Renault has teased its first Geely-based model, which will be produced in South Korea and use hybrid powertrains.
The French automaker has published a shadowy image of a rakish coupe crossover ahead of its 2024 introduction.
It says it’ll launch an all-new line-up of hybrid models in the D-segment “based on the latest Geely-Volvo technologies for both local and export markets starting 2024”.
Chinese carmaker Geely has a controlling interest in Volvo, its EV spinoff Polestar, LEVC (producer of London’s iconic black taxi cabs), Lotus, and Proton.
It acquired a third of Renault Korea Motors earlier this year and, though the latter will use underpinnings supplied by the former, the Franco-Korean division intends to invest more than €900 million (A$1.39bn) over the next six years.
This investment will focus on software, connectivity, electrification and “competitive localization”.
“This vehicle will be designed, developed & produced in South Korea,” said Renault Korea Motors of the new crossover.
“It will carry the brand’s ambitions through a breakthrough, modern and attractive style that will then be extended to the entire range.”
It’s also promising “premium features” and “industry-leading technology”, touting the availability of new connectivity or sales services every six months.
Renault had been expected to use the Compact Modular Architecture underpinning the likes of the Volvo C40 and XC40 and much of the Lynk & Co range, however it says the new coupe crossover is “based on a new platform” – whether it means new, or simply new for Renault, is unclear.
In referring to it as a D-segment offering, Renault appears to be suggesting it’ll be sized similarly to the likes of a Skoda Kodiaq or Kia Sorento.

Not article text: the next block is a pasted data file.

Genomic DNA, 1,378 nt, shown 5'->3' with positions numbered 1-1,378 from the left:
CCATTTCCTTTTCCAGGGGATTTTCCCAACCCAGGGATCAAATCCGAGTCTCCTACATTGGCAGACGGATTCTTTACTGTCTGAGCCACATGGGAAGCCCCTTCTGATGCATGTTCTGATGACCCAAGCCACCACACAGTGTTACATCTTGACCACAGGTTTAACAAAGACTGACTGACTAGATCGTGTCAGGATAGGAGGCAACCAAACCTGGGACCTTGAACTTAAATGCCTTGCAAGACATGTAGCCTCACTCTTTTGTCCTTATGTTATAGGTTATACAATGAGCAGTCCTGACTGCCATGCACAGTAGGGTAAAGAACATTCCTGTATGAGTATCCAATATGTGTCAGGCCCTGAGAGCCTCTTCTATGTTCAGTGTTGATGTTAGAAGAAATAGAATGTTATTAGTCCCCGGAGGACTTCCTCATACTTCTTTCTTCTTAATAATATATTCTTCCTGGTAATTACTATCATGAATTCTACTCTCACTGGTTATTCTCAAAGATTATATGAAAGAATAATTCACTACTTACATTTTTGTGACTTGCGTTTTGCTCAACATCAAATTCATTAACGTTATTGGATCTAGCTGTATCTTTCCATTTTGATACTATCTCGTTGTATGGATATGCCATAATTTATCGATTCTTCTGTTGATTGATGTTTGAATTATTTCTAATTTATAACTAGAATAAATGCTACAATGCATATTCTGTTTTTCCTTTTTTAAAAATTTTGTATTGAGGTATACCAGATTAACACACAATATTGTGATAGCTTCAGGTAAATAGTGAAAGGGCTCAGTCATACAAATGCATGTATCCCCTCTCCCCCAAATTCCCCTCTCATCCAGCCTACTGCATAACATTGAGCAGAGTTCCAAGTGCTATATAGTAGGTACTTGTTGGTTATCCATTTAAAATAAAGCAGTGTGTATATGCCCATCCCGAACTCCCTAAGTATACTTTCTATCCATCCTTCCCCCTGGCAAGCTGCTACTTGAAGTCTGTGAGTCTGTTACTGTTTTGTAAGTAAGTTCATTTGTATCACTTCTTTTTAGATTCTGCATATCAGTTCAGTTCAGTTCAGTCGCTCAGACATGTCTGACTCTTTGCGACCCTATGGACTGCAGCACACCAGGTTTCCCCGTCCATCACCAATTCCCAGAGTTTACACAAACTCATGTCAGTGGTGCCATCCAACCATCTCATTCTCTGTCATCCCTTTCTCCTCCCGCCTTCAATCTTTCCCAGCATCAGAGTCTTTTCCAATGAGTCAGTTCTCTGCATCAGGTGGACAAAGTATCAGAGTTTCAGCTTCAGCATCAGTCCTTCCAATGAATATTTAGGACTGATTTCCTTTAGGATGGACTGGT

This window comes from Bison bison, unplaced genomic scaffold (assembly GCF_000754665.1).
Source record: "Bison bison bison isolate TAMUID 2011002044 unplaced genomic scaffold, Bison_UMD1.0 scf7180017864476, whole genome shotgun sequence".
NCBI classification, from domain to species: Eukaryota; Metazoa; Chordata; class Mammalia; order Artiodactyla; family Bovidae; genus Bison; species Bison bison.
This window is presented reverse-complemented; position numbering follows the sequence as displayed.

Renault’s current flagship is the fifth-generation Espace, launched in 2015, which is sized similarly to a Sorento but which blurs the lines between traditional people movers like past Espaces and more trendy crossovers.
It’s rumoured to be on the chopping block along with other lower-volume Renault models like the Talisman and Scenic, which opens the door for a new flagship Renault.
Renault is committing to its Korean operation, Renault Korea Motors, and says its Busan plant in South Korea is an important asset.
It produces not only vehicles for the domestic market but exports vehicles like the Koleos and Arkana to Australia and Europe.
The Korean domestic market is dominated by the Hyundai Motor Group, with Hyundai, Kia and Genesis the three best-selling brands there last year.
Renault Korea Motors, SsangYong and GM Korea sit considerably further back, though all export vehicles to various global markets.
The Renault brand has committed to going all-electric in Europe from 2030, which likely means its development budget for future ICE vehicles will be concentrated on the cut-price Dacia brand, thus necessitating a partner.
Geely could be purchasing more from Renault, with reports earlier this year indicating it will buy 40 per cent of the Renault Group’s engine-making division as the French automaker plans to separate itself into separate electric and internal-combustion vehicle divisions.
Another 20 per cent will reportedly be sold to an unnamed oil company.
This isn’t the first collaboration between Renault and Geely, with the two automakers announcing a joint venture in China in 2021 that will see Geely engineer and produce Renault-branded vehicles.
Renault will in turn market and sell the vehicles. The company’s last Chinese joint-venture, Dongfeng Renault, was dissolved in 2020 due to slow sales.
Beyond shoring up its Korean market presence, Geely’s partial acquisition of Renault Korea Motors will give it a way to export cars to the US without attracting tariffs thanks to the free trade agreement between South Korea and the US.
Currently, there are no Chinese brands selling cars in the US market, unless you count Chinese-owned brands like Volvo and Polestar.
Chery, Great Wall Motor and Zotye’s plans to export cars there fizzled, while even Geely itself announced back in the 2000s it would launch there.
It never did, and the only Chinese-made cars sold in the US have ended up being from non-Chinese brands – the Buick Envision and Volvo S90, for example.